Book by Eddy Willems

This is Cyberdanger, an updated edition of a book previously published in Dutch and German. I contributed some material, did some general/technical editing, and also did some of the translation. You can find out more on Springer’s site here. That’s actually the UK page, but you can change the page to suit whichever part of the world you live in. I have no idea why it’s apparently more expensive to buy a single chapter than it is to buy the whole book as eBook or hardback, but I’ll see if I can find out. 🙂 Interesting sales strategy.

I’m not sure if this is the last security book I’ll work on, though. I still have the urge to write something about product testing.

David Harley

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Who owns social media?

In spite of the fact that I have very little connection with the security business at this point, I was asked for my opinion regarding the topic of deleting your content on social media.

I tend to think that the safest way of looking after sensitive data is to avoid posting it in the first place, that’s pretty much what I said, though at greater length and in more detail. However, the final article, now published, is actually pretty good, and while it does include my comments, it also covers a wider range of opinion.

Worth reading…

David Harley

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End of an era

As of 1st January 2018, I’m no longer working with ESET, so my connection with the information security business is now stretched pretty thin: in fact, I’ve reverted to a previous life as a musician, though there are a few security-related jobs still to be completed, and at least one of those will be flagged here when it’s publicly available.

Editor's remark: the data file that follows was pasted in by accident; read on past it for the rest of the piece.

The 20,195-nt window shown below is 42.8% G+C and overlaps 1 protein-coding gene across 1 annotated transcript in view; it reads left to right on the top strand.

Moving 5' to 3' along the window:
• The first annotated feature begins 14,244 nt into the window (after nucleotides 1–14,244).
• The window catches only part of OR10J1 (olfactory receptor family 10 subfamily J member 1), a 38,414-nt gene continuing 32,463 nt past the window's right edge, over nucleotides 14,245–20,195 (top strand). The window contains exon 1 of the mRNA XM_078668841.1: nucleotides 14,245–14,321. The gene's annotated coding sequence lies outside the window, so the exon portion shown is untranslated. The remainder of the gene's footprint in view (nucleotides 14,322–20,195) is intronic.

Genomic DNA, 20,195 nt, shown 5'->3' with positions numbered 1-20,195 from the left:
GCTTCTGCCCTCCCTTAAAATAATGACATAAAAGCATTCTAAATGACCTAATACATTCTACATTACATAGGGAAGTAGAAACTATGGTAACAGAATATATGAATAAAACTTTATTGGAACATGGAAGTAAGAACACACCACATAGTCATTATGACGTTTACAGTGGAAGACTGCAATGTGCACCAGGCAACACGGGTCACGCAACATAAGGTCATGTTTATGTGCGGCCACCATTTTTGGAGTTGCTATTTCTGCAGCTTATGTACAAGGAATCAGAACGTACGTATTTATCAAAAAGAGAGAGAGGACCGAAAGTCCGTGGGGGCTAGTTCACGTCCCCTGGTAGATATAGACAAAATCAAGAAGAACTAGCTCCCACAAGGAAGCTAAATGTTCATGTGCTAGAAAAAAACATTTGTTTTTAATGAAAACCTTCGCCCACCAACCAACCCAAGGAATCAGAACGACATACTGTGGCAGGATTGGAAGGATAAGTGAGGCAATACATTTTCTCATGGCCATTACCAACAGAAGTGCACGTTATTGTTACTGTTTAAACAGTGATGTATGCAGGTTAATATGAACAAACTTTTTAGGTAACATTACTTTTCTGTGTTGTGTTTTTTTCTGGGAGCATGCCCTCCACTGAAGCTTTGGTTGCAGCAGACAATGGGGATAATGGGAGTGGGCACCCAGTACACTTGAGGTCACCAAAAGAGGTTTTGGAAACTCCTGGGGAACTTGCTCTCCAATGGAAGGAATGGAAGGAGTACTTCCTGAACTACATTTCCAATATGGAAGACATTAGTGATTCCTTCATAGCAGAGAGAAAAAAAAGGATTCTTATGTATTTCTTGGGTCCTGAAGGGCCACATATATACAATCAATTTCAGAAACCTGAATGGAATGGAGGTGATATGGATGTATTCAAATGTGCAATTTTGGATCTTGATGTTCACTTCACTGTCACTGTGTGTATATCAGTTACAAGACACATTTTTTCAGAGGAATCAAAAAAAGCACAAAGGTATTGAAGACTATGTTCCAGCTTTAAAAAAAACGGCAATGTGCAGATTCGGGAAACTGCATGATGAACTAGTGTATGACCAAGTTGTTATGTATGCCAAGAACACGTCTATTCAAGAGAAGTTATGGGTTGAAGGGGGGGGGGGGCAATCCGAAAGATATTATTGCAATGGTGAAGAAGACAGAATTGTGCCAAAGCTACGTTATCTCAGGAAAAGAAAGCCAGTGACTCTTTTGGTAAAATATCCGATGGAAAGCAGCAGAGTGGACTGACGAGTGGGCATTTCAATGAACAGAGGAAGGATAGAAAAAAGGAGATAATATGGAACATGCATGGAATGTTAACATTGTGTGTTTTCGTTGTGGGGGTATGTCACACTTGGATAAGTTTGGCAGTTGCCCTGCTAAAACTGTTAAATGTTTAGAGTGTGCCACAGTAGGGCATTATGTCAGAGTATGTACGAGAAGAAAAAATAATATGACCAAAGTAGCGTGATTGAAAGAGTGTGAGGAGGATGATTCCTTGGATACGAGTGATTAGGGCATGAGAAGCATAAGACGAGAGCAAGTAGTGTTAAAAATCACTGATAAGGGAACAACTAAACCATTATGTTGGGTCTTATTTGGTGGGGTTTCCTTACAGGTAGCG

On the other hand, I can still be tempted by further one-off authoring/editing/reviewing jobs, especially if related to security. 🙂

There’s a contact form here if you feel like tempting me. 😉

David Harley

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Newsflash: not all security news sites are useful

Since with effect from the end of December, I probably won’t have any clients in the security industry for whom I blog directly, this may well be the last security article to be noted here.

It’s actually a decent article by Tomáš Foltýn for ESET flagging the report CYBERSECURITY TRENDS 2019: Privacy and Intrusion in the Global Village, for which I wrote an article on cryptocurrency-related crime. And in fact, there are some decent articles in that report.

Here’s the rub, though. I still have a couple of Google alerts set up that let me know when Google finds certain keywords, and one of those told me about a couple of media sites that had mentioned my article. (Perhaps there are or will be more, but I don’t have much incentive to look at this point.)

I’m not particularly bothered that both articles centred on my ‘prediction’ that there would be more cryptocurrency-related crime. That isn’t exactly what I said (because I don’t do the end-of-year crystal ball thing, and that particular prediction doesn’t strike me as particularly useful), though I did make a guess as to what future forms such crime might take. But what I attempted to provide was a consumer-friendly analysis of what the problem is, concluding with some thoughts on how to reduce the risk. That didn’t get a mention, prompting the entirely justified complaint in a comment that the ‘prediction’ was less useful than some ‘anti-cryptojacking measures’ would have been. With which I agreed entirely, and pointed out that the actual article did suggest some basic countermeasures.